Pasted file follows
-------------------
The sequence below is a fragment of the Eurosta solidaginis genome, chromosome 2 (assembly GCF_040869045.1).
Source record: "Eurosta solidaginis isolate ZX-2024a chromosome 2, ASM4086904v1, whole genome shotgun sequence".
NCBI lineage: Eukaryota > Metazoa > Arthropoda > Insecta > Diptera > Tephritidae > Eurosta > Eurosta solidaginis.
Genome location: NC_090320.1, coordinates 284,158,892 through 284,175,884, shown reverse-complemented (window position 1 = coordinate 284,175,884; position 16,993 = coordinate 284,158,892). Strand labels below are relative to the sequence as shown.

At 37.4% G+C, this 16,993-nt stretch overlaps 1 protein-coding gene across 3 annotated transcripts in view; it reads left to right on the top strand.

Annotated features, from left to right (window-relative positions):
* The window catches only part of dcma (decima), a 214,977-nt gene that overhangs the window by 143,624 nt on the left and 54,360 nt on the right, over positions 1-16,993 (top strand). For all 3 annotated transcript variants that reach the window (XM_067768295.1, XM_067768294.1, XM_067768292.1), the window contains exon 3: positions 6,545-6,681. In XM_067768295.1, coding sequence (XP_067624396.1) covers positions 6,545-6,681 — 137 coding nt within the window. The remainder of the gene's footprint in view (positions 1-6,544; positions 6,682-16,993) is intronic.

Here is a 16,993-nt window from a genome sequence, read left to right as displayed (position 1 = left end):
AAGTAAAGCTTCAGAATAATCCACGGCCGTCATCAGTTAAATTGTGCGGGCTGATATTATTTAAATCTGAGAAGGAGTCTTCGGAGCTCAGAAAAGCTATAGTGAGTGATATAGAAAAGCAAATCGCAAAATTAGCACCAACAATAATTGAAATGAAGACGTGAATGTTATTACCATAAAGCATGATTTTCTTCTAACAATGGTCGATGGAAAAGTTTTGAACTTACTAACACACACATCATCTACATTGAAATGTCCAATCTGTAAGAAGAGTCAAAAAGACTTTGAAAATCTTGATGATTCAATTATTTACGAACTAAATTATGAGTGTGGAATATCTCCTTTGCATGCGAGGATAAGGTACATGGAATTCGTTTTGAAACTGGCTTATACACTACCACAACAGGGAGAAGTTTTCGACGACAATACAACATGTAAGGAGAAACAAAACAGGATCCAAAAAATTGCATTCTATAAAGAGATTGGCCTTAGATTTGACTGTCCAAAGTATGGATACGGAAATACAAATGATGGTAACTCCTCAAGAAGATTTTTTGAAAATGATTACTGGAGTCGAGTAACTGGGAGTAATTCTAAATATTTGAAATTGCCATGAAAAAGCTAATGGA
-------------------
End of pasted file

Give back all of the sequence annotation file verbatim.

The sequence below is a fragment of the Eurosta solidaginis genome, chromosome 2 (assembly GCF_040869045.1).
Source record: "Eurosta solidaginis isolate ZX-2024a chromosome 2, ASM4086904v1, whole genome shotgun sequence".
NCBI lineage: Eukaryota > Metazoa > Arthropoda > Insecta > Diptera > Tephritidae > Eurosta > Eurosta solidaginis.
Genome location: NC_090320.1, coordinates 284,158,892 through 284,175,884, shown reverse-complemented (window position 1 = coordinate 284,175,884; position 16,993 = coordinate 284,158,892). Strand labels below are relative to the sequence as shown.

At 37.4% G+C, this 16,993-nt stretch overlaps 1 protein-coding gene across 3 annotated transcripts in view; it reads left to right on the top strand.

Annotated features, from left to right (window-relative positions):
* The window catches only part of dcma (decima), a 214,977-nt gene that overhangs the window by 143,624 nt on the left and 54,360 nt on the right, over positions 1-16,993 (top strand). For all 3 annotated transcript variants that reach the window (XM_067768295.1, XM_067768294.1, XM_067768292.1), the window contains exon 3: positions 6,545-6,681. In XM_067768295.1, coding sequence (XP_067624396.1) covers positions 6,545-6,681 — 137 coding nt within the window. The remainder of the gene's footprint in view (positions 1-6,544; positions 6,682-16,993) is intronic.

Here is a 16,993-nt window from a genome sequence, read left to right as displayed (position 1 = left end):
AAGTAAAGCTTCAGAATAATCCACGGCCGTCATCAGTTAAATTGTGCGGGCTGATATTATTTAAATCTGAGAAGGAGTCTTCGGAGCTCAGAAAAGCTATAGTGAGTGATATAGAAAAGCAAATCGCAAAATTAGCACCAACAATAATTGAAATGAAGACGTGAATGTTATTACCATAAAGCATGATTTTCTTCTAACAATGGTCGATGGAAAAGTTTTGAACTTACTAACACACACATCATCTACATTGAAATGTCCAATCTGTAAGAAGAGTCAAAAAGACTTTGAAAATCTTGATGATTCAATTATTTACGAACTAAATTATGAGTGTGGAATATCTCCTTTGCATGCGAGGATAAGGTACATGGAATTCGTTTTGAAACTGGCTTATACACTACCACAACAGGGAGAAGTTTTCGACGACAATACAACATGTAAGGAGAAACAAAACAGGATCCAAAAAATTGCATTCTATAAAGAGATTGGCCTTAGATTTGACTGTCCAAAGTATGGATACGGAAATACAAATGATGGTAACTCCTCAAGAAGATTTTTTGAAAATGATTACTGGAGTCGAGTAACTGGGAGTAATTCTAAATATTTGAAATTGCCATGAAAAAGCTAATGGA